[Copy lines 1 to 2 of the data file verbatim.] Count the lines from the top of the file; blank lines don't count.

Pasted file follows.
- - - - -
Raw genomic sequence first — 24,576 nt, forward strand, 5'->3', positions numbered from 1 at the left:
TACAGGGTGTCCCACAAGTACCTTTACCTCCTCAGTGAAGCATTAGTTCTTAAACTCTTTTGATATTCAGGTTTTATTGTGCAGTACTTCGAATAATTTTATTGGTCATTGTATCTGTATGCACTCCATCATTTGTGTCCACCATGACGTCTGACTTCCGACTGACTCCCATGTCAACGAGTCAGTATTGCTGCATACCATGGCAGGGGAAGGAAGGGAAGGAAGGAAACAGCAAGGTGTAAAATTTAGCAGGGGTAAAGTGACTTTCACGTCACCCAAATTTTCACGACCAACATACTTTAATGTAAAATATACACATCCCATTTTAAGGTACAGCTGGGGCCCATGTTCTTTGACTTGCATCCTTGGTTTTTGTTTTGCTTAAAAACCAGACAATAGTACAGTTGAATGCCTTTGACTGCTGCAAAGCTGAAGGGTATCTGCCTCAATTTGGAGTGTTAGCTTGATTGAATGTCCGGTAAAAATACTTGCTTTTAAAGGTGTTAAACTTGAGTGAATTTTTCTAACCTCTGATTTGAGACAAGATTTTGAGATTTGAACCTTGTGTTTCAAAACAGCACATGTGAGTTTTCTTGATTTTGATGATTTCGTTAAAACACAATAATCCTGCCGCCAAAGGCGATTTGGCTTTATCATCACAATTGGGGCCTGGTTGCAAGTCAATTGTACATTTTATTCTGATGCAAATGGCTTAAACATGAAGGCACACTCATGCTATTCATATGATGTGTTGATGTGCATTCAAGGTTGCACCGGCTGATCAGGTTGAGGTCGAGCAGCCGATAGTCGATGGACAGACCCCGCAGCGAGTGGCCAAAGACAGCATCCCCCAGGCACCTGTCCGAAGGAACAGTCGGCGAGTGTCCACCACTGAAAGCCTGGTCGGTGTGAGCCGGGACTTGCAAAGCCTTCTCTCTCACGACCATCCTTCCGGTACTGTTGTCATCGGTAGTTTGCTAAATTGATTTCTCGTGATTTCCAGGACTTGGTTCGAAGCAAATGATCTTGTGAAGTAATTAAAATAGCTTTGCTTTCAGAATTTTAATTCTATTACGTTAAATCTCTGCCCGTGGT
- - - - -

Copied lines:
Raw genomic sequence first — 24,576 nt, forward strand, 5'->3', positions numbered from 1 at the left:
TACAGGGTGTCCCACAAGTACCTTTACCTCCTCAGTGAAGCATTAGTTCTTAAACTCTTTTGATATTCAGGTTTTATTGTGCAGTACTTCGAATAATTTTATTGGTCATTGTATCTGTATGCACTCCATCATTTGTGTCCACCATGACGTCTGACTTCCGACTGACTCCCATGTCAACGAGTCAGTATTGCTGCATACCATGGCAGGGGAAGGAAGGGAAGGAAGGAAACAGCAAGGTGTAAAATTTAGCAGGGGTAAAGTGACTTTCACGTCACCCAAATTTTCACGACCAACATACTTTAATGTAAAATATACACATCCCATTTTAAGGTACAGCTGGGGCCCATGTTCTTTGACTTGCATCCTTGGTTTTTGTTTTGCTTAAAAACCAGACAATAGTACAGTTGAATGCCTTTGACTGCTGCAAAGCTGAAGGGTATCTGCCTCAATTTGGAGTGTTAGCTTGATTGAATGTCCGGTAAAAATACTTGCTTTTAAAGGTGTTAAACTTGAGTGAATTTTTCTAACCTCTGATTTGAGACAAGATTTTGAGATTTGAACCTTGTGTTTCAAAACAGCACATGTGAGTTTTCTTGATTTTGATGATTTCGTTAAAACACAATAATCCTGCCGCCAAAGGCGATTTGGCTTTATCATCACAATTGGGGCCTGGTTGCAAGTCAATTGTACATTTTATTCTGATGCAAATGGCTTAAACATGAAGGCACACTCATGCTATTCATATGATGTGTTGATGTGCATTCAAGGTTGCACCGGCTGATCAGGTTGAGGTCGAGCAGCCGATAGTCGATGGACAGACCCCGCAGCGAGTGGCCAAAGACAGCATCCCCCAGGCACCTGTCCGAAGGAACAGTCGGCGAGTGTCCACCACTGAAAGCCTGGTCGGTGTGAGCCGGGACTTGCAAAGCCTTCTCTCTCACGACCATCCTTCCGGTACTGTTGTCATCGGTAGTTTGCTAAATTGATTTCTCGTGATTTCCAGGACTTGGTTCGAAGCAAATGATCTTGTGAAGTAATTAAAATAGCTTTGCTTTCAGAATTTTAATTCTATTACGTTAAATCTCTGCCCGTGGT